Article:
Fraud Panel Examines Solutions to Mitigate Fraud, Escrow Theft
|April 11, 2012
The final general session of ALTA’s 2012 Business Strategies Conference in Louisville on Tuesday discussed findings of a national survey examining the latest trends in mortgage fraud and escrow theft, what best practices companies follow to thwart fraud and what solutions the industry believes are the most viable to implement.
Watch Portions of the General Session
Moderated by Jan Clark of Ernst Information Services, the panel included ALTA President-elect Frank Pellegrini of Prairie Title, Richard Bramhall of Westcor National Title Insurance Co., Penny Reed of Wells Fargo Home Mortgage, Erika Meinhardt of Fidelity National Title Group and Andy Crisenbery of eLynx.
A good portion of the discussion surrounded escrow theft and potential solutions to mitigate the problem.
“We are working hard in the industry to identify those instances where title agents are involved in illegal activity and creating a bad impression of the industry to the public,” Pellegrini said. “It’s something we must examine and not pretend it doesn’t occur. We must call it what it is and most often it is escrow theft. We must make sure the public’s perception of what we do at the closing table is legal, ethical and accurate.”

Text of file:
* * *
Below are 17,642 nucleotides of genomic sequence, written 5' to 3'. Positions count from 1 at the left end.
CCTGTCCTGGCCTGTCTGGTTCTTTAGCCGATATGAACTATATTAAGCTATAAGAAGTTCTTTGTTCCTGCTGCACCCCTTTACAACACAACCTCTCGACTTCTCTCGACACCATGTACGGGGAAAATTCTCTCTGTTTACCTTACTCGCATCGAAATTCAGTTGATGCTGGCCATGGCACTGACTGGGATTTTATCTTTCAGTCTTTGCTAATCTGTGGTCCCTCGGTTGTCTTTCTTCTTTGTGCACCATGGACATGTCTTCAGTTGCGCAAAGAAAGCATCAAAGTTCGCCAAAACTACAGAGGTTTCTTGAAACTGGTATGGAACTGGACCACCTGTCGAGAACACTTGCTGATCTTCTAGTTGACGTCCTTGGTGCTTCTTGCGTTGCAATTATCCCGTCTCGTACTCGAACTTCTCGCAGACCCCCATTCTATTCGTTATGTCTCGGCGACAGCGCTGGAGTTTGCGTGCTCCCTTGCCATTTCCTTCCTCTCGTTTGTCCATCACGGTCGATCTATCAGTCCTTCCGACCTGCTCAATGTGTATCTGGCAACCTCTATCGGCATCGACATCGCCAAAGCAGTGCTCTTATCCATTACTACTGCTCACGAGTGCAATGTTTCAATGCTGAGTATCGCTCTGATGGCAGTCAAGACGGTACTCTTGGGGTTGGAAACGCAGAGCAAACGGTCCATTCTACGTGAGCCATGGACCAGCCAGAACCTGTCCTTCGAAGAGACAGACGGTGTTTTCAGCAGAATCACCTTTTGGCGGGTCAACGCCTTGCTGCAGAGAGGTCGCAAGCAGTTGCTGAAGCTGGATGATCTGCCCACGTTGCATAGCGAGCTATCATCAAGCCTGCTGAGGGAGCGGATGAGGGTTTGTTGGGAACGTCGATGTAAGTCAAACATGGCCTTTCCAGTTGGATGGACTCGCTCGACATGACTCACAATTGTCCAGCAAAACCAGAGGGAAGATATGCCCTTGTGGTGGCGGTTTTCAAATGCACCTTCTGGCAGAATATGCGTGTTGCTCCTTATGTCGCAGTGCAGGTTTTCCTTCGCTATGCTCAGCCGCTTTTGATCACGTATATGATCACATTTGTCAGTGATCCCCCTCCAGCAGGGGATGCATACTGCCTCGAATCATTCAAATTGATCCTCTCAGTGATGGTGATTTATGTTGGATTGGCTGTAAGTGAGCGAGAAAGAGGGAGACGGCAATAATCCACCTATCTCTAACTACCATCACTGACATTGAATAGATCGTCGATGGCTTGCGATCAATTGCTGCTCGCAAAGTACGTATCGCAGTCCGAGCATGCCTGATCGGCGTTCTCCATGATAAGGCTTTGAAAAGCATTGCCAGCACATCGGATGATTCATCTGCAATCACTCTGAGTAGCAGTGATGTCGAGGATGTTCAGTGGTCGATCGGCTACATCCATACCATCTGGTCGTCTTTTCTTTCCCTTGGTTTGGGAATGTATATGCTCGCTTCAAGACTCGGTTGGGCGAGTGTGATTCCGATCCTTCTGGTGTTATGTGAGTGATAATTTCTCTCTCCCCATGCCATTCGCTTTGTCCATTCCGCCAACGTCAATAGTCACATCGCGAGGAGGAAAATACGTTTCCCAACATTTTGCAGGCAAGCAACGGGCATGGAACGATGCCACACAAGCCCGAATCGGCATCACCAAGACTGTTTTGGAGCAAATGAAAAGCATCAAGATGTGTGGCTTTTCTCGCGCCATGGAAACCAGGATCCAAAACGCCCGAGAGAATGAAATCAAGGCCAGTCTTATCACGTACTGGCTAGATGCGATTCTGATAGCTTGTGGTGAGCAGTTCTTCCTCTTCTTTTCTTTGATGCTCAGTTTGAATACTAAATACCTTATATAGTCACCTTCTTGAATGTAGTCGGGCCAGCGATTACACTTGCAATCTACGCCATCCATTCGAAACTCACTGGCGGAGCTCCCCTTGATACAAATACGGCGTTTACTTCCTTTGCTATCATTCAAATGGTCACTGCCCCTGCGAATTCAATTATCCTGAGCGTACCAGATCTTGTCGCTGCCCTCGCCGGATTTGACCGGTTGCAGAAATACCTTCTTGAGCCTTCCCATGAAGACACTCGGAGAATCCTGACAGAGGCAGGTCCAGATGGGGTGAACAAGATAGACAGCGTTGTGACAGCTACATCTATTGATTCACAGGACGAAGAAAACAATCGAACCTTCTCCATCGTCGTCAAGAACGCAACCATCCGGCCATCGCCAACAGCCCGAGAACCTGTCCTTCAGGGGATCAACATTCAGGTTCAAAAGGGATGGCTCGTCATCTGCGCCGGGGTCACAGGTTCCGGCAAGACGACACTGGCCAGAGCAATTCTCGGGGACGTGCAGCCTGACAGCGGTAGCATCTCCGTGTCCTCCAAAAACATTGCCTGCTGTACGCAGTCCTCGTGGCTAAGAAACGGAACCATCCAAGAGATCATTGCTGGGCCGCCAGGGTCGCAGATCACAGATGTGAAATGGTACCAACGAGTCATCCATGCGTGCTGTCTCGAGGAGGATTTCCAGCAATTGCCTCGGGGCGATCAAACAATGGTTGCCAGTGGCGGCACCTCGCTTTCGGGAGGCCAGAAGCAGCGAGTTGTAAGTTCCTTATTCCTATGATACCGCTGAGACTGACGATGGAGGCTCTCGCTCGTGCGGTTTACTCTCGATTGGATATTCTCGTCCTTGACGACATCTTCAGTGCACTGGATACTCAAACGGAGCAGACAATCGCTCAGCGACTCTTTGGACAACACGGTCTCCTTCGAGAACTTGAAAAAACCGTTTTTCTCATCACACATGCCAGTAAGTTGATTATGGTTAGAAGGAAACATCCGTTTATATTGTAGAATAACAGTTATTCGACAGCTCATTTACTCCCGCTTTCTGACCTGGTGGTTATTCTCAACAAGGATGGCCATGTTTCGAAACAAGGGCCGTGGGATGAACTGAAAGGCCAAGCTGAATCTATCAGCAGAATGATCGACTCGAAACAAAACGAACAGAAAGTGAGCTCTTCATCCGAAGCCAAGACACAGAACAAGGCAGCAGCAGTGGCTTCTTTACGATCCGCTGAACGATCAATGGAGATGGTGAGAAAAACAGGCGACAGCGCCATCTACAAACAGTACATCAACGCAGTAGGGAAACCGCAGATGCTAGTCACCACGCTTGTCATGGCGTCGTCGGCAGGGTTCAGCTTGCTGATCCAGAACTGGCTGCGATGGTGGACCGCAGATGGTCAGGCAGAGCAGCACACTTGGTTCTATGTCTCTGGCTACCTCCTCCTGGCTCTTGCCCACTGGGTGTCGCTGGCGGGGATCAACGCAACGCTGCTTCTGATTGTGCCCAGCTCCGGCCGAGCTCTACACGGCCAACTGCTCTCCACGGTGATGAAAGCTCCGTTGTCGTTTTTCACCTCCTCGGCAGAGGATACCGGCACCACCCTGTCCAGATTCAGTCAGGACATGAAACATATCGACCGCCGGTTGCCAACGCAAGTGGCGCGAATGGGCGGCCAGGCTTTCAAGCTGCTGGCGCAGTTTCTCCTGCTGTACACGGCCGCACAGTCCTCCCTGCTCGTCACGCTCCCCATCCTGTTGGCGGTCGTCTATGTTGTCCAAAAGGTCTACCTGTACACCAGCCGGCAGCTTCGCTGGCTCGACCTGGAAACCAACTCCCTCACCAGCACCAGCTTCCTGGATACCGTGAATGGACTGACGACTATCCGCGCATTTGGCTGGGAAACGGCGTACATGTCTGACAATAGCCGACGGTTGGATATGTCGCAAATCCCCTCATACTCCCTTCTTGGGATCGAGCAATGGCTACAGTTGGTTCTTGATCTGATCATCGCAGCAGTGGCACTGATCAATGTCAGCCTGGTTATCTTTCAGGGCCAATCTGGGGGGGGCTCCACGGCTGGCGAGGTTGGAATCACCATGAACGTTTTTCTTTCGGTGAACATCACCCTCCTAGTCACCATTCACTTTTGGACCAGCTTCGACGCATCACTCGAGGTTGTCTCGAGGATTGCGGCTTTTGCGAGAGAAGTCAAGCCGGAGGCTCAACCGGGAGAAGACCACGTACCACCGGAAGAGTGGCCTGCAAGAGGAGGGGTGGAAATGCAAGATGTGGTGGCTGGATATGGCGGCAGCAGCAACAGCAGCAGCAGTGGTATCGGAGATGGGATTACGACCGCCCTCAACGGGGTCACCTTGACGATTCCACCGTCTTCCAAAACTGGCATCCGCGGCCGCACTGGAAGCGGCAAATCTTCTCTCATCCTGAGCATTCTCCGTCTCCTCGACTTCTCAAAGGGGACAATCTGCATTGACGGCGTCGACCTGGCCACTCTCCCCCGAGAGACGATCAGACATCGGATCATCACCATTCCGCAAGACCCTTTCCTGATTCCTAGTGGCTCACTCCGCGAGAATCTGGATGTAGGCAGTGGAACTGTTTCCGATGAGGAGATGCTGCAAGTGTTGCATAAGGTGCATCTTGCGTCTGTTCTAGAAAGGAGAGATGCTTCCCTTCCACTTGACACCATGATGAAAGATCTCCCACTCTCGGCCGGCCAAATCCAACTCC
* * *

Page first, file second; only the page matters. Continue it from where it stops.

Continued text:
Meinhardt indicated there’s been a positive downward trend in fraud and forgery claims because controls put in place by lenders, agents and underwriters have helped reduce claims.
“It’s difficult to deal with issues when an agent perpetrates a fraud or escrow theft,” Meinhardt said. “Although a small percentage, it really taints everyone in the process and impacts the integrity of the industry. It’s a key focus for us because it has the potential to be a game changer for our whole industry and the role of agents. The independent agent plays a key role in many respects in our industry and we must preserve that role.”
One question in the survey asked, “What do you think is the best solution to reduce the chance of escrow theft?” More than a third (36 percent) thought a national agent database to identify whether an agent is authorized to issue policies on behalf of an insurer and whether they are in good standing, terminated or cancelled was the best solution. Other top responses were complying with underwriting standards of the appropriate insurer (16%), a new type of insurance policy to cover against fraud, dishonesty and negligence of escrow agents (13%), a standardized endorsement for Closing Protection Letters or Insured Closing Letters (11%), establishing an industry-wide self-regulatory organization (10%) and a national net-funding mechanism for bank-to-bank transactions (5%).
Reed said lenders under considerable regulatory scrutiny and counter-party risk is being examined.
“One of the bigger risks facing lenders is that they wire out millions of dollars per day to people essentially we don’t know,” she said.
One solution would be to not wire money if it’s already known where a large chunk was already going. Reed said that since there are five main servicers, most payoffs are going to these companies.